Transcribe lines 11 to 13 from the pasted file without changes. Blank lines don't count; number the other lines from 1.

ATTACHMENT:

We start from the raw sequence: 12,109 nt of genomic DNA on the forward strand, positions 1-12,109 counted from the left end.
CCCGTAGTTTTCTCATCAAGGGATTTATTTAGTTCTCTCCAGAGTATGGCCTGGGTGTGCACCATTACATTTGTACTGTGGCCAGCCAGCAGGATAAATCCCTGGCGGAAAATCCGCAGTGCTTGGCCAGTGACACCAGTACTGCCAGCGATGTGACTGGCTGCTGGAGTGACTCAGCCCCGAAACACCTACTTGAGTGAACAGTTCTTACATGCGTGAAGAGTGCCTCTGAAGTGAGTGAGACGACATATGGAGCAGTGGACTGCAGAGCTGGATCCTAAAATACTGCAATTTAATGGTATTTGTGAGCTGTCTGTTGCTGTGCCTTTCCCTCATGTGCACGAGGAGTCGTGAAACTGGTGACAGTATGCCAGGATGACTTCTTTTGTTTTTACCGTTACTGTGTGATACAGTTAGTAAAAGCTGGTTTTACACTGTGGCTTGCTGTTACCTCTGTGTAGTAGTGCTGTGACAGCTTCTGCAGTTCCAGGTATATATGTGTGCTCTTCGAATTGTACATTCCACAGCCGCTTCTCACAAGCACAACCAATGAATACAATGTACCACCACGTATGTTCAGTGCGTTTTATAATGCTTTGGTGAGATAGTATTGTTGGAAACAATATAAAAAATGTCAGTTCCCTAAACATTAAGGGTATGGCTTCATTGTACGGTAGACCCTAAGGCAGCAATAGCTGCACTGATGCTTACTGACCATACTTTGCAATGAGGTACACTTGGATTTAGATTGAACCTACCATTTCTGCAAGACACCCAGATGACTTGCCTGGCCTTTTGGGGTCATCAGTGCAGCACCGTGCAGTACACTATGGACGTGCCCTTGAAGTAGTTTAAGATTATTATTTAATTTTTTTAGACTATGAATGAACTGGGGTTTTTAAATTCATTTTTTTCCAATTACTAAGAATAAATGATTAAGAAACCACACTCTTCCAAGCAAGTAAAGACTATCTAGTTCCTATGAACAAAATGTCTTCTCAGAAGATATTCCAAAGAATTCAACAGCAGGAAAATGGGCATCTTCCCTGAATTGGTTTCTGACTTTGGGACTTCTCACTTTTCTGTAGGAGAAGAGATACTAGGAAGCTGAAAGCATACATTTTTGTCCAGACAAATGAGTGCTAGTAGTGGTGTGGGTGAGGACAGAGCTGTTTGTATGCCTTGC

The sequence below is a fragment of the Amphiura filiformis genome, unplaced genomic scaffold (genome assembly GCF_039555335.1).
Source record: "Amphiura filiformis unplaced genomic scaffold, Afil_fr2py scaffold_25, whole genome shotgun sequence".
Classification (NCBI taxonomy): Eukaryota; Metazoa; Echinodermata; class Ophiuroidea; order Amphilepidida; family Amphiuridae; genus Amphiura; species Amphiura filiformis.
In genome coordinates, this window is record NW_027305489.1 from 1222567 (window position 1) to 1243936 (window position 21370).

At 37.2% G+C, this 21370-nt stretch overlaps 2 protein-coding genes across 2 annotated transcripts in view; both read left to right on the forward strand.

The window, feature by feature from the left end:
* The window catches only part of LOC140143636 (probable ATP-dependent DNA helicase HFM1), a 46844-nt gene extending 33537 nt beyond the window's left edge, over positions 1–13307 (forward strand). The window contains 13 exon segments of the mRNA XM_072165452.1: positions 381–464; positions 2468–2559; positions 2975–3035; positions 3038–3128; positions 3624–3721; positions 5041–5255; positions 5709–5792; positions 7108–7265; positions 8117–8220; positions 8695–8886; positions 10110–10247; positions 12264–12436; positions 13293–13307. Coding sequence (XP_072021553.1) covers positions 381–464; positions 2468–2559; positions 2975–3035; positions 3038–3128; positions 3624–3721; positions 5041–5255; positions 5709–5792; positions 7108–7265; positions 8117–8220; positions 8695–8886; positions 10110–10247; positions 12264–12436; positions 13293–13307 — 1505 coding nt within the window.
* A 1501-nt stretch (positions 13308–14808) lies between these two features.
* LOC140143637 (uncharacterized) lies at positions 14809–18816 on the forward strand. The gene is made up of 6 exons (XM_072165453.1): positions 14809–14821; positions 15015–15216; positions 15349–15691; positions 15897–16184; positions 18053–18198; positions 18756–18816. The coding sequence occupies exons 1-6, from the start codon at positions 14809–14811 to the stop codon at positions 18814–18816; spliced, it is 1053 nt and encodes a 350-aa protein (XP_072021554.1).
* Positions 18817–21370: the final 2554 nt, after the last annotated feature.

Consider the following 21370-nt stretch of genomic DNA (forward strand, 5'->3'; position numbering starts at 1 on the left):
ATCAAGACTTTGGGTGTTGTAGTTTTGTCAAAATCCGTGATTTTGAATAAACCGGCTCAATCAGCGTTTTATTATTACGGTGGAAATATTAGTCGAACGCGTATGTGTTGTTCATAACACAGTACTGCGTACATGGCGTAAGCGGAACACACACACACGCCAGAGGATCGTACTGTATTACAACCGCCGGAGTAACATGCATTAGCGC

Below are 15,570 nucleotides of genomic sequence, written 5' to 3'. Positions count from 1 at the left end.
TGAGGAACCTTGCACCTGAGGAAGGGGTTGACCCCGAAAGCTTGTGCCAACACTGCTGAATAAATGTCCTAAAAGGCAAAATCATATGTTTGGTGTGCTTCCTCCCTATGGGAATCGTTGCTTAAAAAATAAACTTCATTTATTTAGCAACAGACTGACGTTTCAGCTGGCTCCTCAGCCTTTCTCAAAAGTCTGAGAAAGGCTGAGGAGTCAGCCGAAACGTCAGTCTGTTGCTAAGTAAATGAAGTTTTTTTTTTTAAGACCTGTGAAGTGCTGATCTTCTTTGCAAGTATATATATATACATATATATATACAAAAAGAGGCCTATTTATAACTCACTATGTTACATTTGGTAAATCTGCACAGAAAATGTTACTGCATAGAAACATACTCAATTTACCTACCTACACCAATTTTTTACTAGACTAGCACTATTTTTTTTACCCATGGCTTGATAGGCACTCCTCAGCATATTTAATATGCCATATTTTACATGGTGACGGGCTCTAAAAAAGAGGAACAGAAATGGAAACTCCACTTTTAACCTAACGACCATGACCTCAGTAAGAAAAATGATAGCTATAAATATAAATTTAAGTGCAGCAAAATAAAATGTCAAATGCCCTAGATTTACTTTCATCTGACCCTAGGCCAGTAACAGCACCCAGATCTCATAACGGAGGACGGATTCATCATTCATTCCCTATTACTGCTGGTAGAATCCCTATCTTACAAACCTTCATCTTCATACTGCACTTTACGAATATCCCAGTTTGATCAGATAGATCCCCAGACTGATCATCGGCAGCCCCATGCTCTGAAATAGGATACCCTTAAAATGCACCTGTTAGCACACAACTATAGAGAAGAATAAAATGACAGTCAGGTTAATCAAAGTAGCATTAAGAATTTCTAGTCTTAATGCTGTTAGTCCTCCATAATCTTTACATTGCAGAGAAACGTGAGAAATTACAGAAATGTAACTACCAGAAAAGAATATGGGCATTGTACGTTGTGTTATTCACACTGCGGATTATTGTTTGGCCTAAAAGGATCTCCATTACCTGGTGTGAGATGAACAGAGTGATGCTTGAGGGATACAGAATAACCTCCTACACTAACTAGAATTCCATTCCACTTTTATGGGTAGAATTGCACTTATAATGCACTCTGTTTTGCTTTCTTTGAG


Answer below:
* LOC140143637 (uncharacterized) lies at positions 14809–18816 on the forward strand. The gene is made up of 6 exons (XM_072165453.1): positions 14809–14821; positions 15015–15216; positions 15349–15691; positions 15897–16184; positions 18053–18198; positions 18756–18816. The coding sequence occupies exons 1-6, from the start codon at positions 14809–14811 to the stop codon at positions 18814–18816; spliced, it is 1053 nt and encodes a 350-aa protein (XP_072021554.1).
* Positions 18817–21370: the final 2554 nt, after the last annotated feature.

Consider the following 21370-nt stretch of genomic DNA (forward strand, 5'->3'; position numbering starts at 1 on the left):